[erlang-questions] Style wars: junk comments
Wed Sep 12 12:41:30 CEST 2012
Just in case that semantic categories means that functions that belong
together are placed together, I solve that kind of problem by having the
same prefix on functions that deal with the same thing.
On Wed, 2012-09-12 at 12:10 +0200, wrote:
> > I can understand that if you know what you're looking for (and just want
> > to check, say, function signature), then the alphabetic ordering may help.
> > However, if one wants to find out what is particular module
> > doing/responsible for, I would really like to learn how can alphabetic
> > ordering help.
> Just to make it clear, I was advocating that the list of
> function names in an -export directive should be sorted,
> while the function definitions should be grouped into
> semantic categories.
> Two historic comparisons:
> * the Burroughs Extended Algol compiler had a long list
> of forward procedure declarations near the front, each
> with an associated sequence number. Then the actual
> procedure definitions were grouped semantically. One
> typically kept a couple of punched cards stuck in the
> six-inch listing as bookmarks, one or more of them in
> the index. You could find your way around in this
> huge listing with astonishing ease.
> * the Smalltalk 5-pane browser (yes, I know I said 4-pane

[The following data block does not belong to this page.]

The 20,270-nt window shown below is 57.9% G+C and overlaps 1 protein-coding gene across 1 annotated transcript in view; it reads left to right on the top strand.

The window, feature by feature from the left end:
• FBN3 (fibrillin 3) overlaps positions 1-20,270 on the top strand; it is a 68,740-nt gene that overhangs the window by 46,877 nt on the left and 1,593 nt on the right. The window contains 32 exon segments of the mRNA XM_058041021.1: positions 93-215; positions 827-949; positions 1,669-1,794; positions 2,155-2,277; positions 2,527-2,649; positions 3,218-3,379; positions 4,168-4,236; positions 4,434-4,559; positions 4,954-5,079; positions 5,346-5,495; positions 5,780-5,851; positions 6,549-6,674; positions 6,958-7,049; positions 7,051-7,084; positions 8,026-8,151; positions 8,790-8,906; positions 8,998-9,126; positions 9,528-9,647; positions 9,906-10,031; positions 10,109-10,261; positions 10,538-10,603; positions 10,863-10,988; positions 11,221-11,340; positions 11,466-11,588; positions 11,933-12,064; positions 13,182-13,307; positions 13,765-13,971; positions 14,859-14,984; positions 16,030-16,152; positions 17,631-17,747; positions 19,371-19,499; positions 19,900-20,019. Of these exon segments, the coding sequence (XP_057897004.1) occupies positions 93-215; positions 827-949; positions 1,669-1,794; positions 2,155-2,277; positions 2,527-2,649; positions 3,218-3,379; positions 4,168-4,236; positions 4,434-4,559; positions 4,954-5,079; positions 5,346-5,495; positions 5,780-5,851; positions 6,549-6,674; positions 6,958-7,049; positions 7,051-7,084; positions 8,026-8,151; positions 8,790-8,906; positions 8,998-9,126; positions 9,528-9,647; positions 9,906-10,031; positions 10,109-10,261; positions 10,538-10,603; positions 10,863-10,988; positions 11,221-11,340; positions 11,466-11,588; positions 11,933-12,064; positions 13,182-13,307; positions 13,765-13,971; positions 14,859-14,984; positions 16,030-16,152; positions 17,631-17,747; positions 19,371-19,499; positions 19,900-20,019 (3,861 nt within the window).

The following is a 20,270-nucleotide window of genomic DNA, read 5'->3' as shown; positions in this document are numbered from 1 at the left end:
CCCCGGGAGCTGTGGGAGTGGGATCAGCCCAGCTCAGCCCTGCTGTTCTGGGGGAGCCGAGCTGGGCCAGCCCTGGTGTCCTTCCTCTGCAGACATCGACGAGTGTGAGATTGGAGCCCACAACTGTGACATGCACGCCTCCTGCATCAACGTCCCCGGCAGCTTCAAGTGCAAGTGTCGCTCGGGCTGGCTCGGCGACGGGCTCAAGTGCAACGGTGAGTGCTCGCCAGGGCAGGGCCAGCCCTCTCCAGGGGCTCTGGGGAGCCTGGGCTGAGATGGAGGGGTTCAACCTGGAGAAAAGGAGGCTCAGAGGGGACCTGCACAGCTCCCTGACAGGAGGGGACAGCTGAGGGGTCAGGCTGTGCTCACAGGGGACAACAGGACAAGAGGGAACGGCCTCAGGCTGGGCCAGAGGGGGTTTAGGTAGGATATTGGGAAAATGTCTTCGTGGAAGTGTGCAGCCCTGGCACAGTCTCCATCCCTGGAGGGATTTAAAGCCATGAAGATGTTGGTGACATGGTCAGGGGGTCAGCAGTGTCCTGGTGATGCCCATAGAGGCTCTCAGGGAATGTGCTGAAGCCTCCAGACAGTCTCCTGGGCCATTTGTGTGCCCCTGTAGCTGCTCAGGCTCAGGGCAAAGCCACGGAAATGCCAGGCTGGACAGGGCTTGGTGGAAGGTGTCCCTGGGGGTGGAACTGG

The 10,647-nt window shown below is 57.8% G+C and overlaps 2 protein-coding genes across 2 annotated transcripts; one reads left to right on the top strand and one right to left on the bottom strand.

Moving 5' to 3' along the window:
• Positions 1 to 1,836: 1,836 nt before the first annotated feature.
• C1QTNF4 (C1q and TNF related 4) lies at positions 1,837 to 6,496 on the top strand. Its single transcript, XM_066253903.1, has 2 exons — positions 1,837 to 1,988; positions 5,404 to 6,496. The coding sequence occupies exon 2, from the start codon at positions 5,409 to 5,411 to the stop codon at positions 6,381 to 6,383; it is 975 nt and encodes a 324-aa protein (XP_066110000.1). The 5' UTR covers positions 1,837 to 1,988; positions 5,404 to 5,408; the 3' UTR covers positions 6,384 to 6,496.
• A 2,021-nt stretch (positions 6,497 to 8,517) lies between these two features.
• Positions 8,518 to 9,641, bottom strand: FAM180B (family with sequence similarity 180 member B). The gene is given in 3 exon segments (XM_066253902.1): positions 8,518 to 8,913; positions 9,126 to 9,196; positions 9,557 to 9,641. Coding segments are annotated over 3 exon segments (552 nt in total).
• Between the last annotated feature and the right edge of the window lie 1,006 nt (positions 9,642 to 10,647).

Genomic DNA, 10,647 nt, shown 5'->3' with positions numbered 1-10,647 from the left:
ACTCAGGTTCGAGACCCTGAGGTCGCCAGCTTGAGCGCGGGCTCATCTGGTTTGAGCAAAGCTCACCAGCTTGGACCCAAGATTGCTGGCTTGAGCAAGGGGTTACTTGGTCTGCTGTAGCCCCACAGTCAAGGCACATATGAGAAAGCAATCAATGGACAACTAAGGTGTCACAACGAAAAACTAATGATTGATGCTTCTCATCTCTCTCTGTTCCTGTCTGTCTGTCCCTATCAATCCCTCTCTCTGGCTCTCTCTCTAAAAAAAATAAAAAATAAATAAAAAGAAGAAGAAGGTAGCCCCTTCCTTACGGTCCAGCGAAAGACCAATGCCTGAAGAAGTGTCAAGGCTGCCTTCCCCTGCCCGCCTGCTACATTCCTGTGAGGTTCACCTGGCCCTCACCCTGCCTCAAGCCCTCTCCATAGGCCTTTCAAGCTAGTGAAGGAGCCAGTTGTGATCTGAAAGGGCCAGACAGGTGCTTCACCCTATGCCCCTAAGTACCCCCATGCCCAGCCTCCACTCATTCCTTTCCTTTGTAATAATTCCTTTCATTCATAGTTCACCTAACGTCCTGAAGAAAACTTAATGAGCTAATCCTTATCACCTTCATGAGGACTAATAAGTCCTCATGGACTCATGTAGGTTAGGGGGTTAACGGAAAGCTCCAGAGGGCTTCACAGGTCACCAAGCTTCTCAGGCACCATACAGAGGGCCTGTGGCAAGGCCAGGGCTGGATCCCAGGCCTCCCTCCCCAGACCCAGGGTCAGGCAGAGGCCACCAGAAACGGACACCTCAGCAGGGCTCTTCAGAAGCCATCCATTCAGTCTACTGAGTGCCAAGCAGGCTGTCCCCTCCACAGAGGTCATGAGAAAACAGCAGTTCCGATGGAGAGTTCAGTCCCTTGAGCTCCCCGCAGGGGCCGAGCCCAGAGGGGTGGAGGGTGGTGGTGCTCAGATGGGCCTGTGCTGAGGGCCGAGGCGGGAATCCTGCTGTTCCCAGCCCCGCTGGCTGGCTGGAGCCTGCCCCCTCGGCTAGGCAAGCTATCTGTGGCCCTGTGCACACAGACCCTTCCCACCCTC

> in a previous essage, but I'm typing with a laptop on
> my chest and am not catching all my typos).
> Top, left to right:
> class categories (think 'applications'), alphabetically
> classes within current category, alphabetically
> method categories within class (semantic sections), alphabetically
> methods within category, alphabetically
> Edit window for class definition, class comment,
> or method definition.
> Add in the 'find definition' 'find callers' and other
> single keystroke operations, and you can really *fly*
> in that interface. Oh, guess what? No junk comments!
> If you want to find out what a module is doing or responsible
> for, you should be reading the module comment, not looking at
> the functions. And there should BE one that TELLS you.
> Note that if you have semantic -sections, then
> egrep '^-(module|section)' foobar.erl
> would tell you quite a bit about what the module is up to.
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